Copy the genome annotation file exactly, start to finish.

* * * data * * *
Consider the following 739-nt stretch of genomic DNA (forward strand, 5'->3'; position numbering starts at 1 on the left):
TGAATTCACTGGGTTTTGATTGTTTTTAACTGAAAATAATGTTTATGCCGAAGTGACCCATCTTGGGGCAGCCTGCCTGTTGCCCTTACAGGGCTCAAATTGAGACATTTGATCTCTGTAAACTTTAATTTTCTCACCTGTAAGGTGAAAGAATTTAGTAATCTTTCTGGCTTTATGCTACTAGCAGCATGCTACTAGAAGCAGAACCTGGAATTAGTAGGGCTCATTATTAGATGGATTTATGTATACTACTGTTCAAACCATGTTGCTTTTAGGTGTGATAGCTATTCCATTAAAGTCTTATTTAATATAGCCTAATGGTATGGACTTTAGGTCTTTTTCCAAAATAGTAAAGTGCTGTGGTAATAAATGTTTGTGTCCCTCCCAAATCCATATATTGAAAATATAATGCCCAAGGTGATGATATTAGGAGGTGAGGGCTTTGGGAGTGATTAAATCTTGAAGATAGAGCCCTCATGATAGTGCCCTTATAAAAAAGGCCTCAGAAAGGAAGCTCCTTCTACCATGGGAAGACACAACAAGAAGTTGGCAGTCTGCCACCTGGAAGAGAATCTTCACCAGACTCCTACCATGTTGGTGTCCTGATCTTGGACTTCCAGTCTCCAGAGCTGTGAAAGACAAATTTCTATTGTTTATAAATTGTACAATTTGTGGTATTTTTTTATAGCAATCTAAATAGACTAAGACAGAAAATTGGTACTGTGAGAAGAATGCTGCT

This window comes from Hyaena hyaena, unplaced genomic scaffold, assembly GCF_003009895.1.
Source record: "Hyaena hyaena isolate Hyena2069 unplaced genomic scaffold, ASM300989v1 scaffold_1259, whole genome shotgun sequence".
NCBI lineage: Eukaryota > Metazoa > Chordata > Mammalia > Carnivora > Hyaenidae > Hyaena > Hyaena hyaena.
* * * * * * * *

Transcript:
Consider the following 739-nt stretch of genomic DNA (forward strand, 5'->3'; position numbering starts at 1 on the left):
TGAATTCACTGGGTTTTGATTGTTTTTAACTGAAAATAATGTTTATGCCGAAGTGACCCATCTTGGGGCAGCCTGCCTGTTGCCCTTACAGGGCTCAAATTGAGACATTTGATCTCTGTAAACTTTAATTTTCTCACCTGTAAGGTGAAAGAATTTAGTAATCTTTCTGGCTTTATGCTACTAGCAGCATGCTACTAGAAGCAGAACCTGGAATTAGTAGGGCTCATTATTAGATGGATTTATGTATACTACTGTTCAAACCATGTTGCTTTTAGGTGTGATAGCTATTCCATTAAAGTCTTATTTAATATAGCCTAATGGTATGGACTTTAGGTCTTTTTCCAAAATAGTAAAGTGCTGTGGTAATAAATGTTTGTGTCCCTCCCAAATCCATATATTGAAAATATAATGCCCAAGGTGATGATATTAGGAGGTGAGGGCTTTGGGAGTGATTAAATCTTGAAGATAGAGCCCTCATGATAGTGCCCTTATAAAAAAGGCCTCAGAAAGGAAGCTCCTTCTACCATGGGAAGACACAACAAGAAGTTGGCAGTCTGCCACCTGGAAGAGAATCTTCACCAGACTCCTACCATGTTGGTGTCCTGATCTTGGACTTCCAGTCTCCAGAGCTGTGAAAGACAAATTTCTATTGTTTATAAATTGTACAATTTGTGGTATTTTTTTATAGCAATCTAAATAGACTAAGACAGAAAATTGGTACTGTGAGAAGAATGCTGCT

This window comes from Hyaena hyaena, unplaced genomic scaffold, assembly GCF_003009895.1.
Source record: "Hyaena hyaena isolate Hyena2069 unplaced genomic scaffold, ASM300989v1 scaffold_1259, whole genome shotgun sequence".
NCBI lineage: Eukaryota > Metazoa > Chordata > Mammalia > Carnivora > Hyaenidae > Hyaena > Hyaena hyaena.